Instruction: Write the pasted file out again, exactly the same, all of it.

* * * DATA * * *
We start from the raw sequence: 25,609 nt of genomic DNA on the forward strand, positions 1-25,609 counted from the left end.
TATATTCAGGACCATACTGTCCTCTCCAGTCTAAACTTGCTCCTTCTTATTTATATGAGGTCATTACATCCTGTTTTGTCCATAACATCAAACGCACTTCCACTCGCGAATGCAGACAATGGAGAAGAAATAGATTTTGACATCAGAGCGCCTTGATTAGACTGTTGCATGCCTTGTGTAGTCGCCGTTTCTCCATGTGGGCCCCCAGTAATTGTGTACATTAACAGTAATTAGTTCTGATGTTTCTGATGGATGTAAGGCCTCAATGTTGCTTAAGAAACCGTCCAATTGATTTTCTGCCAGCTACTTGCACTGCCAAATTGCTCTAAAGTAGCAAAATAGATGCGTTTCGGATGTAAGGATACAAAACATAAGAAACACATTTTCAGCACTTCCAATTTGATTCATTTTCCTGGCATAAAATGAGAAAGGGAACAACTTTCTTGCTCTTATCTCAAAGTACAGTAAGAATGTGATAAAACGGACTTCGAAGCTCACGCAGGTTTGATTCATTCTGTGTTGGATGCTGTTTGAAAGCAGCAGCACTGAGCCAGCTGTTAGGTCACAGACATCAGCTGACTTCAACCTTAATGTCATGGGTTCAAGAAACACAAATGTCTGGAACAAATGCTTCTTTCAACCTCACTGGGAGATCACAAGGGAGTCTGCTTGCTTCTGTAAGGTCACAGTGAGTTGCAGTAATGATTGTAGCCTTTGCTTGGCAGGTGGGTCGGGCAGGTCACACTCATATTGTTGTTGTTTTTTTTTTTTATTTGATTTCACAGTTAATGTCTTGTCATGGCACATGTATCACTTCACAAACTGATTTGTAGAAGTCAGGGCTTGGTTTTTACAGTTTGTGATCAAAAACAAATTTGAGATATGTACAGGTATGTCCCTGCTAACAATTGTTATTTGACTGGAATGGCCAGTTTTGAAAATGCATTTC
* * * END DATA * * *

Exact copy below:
We start from the raw sequence: 25,609 nt of genomic DNA on the forward strand, positions 1-25,609 counted from the left end.
TATATTCAGGACCATACTGTCCTCTCCAGTCTAAACTTGCTCCTTCTTATTTATATGAGGTCATTACATCCTGTTTTGTCCATAACATCAAACGCACTTCCACTCGCGAATGCAGACAATGGAGAAGAAATAGATTTTGACATCAGAGCGCCTTGATTAGACTGTTGCATGCCTTGTGTAGTCGCCGTTTCTCCATGTGGGCCCCCAGTAATTGTGTACATTAACAGTAATTAGTTCTGATGTTTCTGATGGATGTAAGGCCTCAATGTTGCTTAAGAAACCGTCCAATTGATTTTCTGCCAGCTACTTGCACTGCCAAATTGCTCTAAAGTAGCAAAATAGATGCGTTTCGGATGTAAGGATACAAAACATAAGAAACACATTTTCAGCACTTCCAATTTGATTCATTTTCCTGGCATAAAATGAGAAAGGGAACAACTTTCTTGCTCTTATCTCAAAGTACAGTAAGAATGTGATAAAACGGACTTCGAAGCTCACGCAGGTTTGATTCATTCTGTGTTGGATGCTGTTTGAAAGCAGCAGCACTGAGCCAGCTGTTAGGTCACAGACATCAGCTGACTTCAACCTTAATGTCATGGGTTCAAGAAACACAAATGTCTGGAACAAATGCTTCTTTCAACCTCACTGGGAGATCACAAGGGAGTCTGCTTGCTTCTGTAAGGTCACAGTGAGTTGCAGTAATGATTGTAGCCTTTGCTTGGCAGGTGGGTCGGGCAGGTCACACTCATATTGTTGTTGTTTTTTTTTTTTATTTGATTTCACAGTTAATGTCTTGTCATGGCACATGTATCACTTCACAAACTGATTTGTAGAAGTCAGGGCTTGGTTTTTACAGTTTGTGATCAAAAACAAATTTGAGATATGTACAGGTATGTCCCTGCTAACAATTGTTATTTGACTGGAATGGCCAGTTTTGAAAATGCATTTC